This seems like a good idea to me, if done well. "Like factory workers logging time on the job"--I think that describes pretty well the current state of how America treats teachers. Which is sad, considering that teaching actually takes a lot of time and effort to master. According to the article, "It takes at least two years to master the basics of classroom management and six to seven years to become a fully proficient teacher."

Also interesting is the sidebar article describing the teaching profession in other countries.
All teacher candidates in Finland, Sweden, Norway and the Netherlands, for example, receive two to three years of graduate-level preparation for teaching, at government expense, plus a living stipend. Unlike the U.S., where teachers either go into debt to prepare for a profession that will pay them poorly or enter with little or no training, these countries made the decision to invest in a uniformly well-prepared teaching force by recruiting top candidates and paying them while they receive extensive training.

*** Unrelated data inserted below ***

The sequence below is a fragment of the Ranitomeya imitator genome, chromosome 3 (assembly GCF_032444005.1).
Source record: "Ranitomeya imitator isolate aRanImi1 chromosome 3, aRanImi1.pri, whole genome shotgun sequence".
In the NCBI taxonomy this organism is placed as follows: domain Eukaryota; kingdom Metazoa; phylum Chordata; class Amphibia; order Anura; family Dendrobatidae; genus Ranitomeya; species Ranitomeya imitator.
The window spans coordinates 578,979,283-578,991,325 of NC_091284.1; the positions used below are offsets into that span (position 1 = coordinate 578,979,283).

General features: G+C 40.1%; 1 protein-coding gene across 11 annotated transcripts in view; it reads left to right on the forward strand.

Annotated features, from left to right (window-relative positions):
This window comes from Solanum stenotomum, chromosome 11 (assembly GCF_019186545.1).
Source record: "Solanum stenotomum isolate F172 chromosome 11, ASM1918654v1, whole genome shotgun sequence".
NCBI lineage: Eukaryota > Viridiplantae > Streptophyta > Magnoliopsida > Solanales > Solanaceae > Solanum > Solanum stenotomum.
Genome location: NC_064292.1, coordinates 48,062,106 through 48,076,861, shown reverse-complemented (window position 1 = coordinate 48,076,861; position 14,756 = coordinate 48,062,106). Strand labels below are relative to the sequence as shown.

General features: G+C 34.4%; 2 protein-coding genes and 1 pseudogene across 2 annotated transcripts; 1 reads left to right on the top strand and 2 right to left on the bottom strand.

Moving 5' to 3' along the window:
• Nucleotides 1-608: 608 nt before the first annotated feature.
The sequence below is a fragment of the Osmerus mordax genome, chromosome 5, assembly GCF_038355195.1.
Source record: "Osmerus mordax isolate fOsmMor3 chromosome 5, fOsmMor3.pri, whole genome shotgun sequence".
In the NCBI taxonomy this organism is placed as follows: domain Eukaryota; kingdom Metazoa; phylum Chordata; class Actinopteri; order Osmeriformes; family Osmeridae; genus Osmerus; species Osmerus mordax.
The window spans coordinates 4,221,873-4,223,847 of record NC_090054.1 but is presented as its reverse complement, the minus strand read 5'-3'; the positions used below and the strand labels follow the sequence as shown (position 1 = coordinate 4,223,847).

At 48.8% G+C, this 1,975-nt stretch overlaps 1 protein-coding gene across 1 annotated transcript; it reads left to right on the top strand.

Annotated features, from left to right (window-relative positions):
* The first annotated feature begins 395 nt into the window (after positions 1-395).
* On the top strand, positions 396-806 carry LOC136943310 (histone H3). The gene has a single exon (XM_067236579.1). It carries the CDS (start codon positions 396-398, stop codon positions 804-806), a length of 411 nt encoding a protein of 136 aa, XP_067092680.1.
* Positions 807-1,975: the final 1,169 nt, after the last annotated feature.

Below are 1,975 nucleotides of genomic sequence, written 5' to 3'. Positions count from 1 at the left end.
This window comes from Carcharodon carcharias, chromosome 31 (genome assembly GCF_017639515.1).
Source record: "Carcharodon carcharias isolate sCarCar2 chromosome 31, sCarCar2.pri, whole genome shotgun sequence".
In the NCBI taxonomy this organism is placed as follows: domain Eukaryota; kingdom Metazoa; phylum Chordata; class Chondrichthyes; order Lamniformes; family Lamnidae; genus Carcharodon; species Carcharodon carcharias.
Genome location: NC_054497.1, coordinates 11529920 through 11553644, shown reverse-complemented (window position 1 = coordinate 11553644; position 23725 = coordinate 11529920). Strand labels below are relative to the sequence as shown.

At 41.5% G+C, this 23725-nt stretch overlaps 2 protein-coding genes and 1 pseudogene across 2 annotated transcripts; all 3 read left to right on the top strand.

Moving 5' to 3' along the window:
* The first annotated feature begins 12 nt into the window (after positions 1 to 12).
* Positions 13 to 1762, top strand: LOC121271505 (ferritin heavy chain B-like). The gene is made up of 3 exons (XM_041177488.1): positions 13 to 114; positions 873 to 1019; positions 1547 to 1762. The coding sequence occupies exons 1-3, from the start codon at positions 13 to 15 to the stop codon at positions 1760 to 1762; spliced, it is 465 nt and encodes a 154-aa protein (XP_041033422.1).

Thursday, February 21, 2008

- The weather today is cold, cloudy, and windy. Yuck, something to further deepen my already bad mood. Then I got to my office and my co-worker started singing quotes from the "Marge vs. the Monorail" episode of The Simpsons, which forced me to laugh.
- It's decided: I'm going to New York City next month. Anyone have any ideas on what to do there? I've got the Statue of Liberty, Wall Street, museums, etc., of course, but any ideas on some more out-of-the-way places?

Wednesday, February 20, 2008

Celebrating the Semicolon. I like semicolons.

Monday, February 18, 2008

Our house/Is a very, very, very fine house

A little over a month ago my mom came home on a Sunday afternoon and said, "Guess what?"
"What?" I said, although I knew what the answer might be, given her big, mischievous smile.
"I bought a house!!" I knew she had been looking for houses, but I didn't know it would be this soon that she would find one that she liked, much less buy it, all in one day.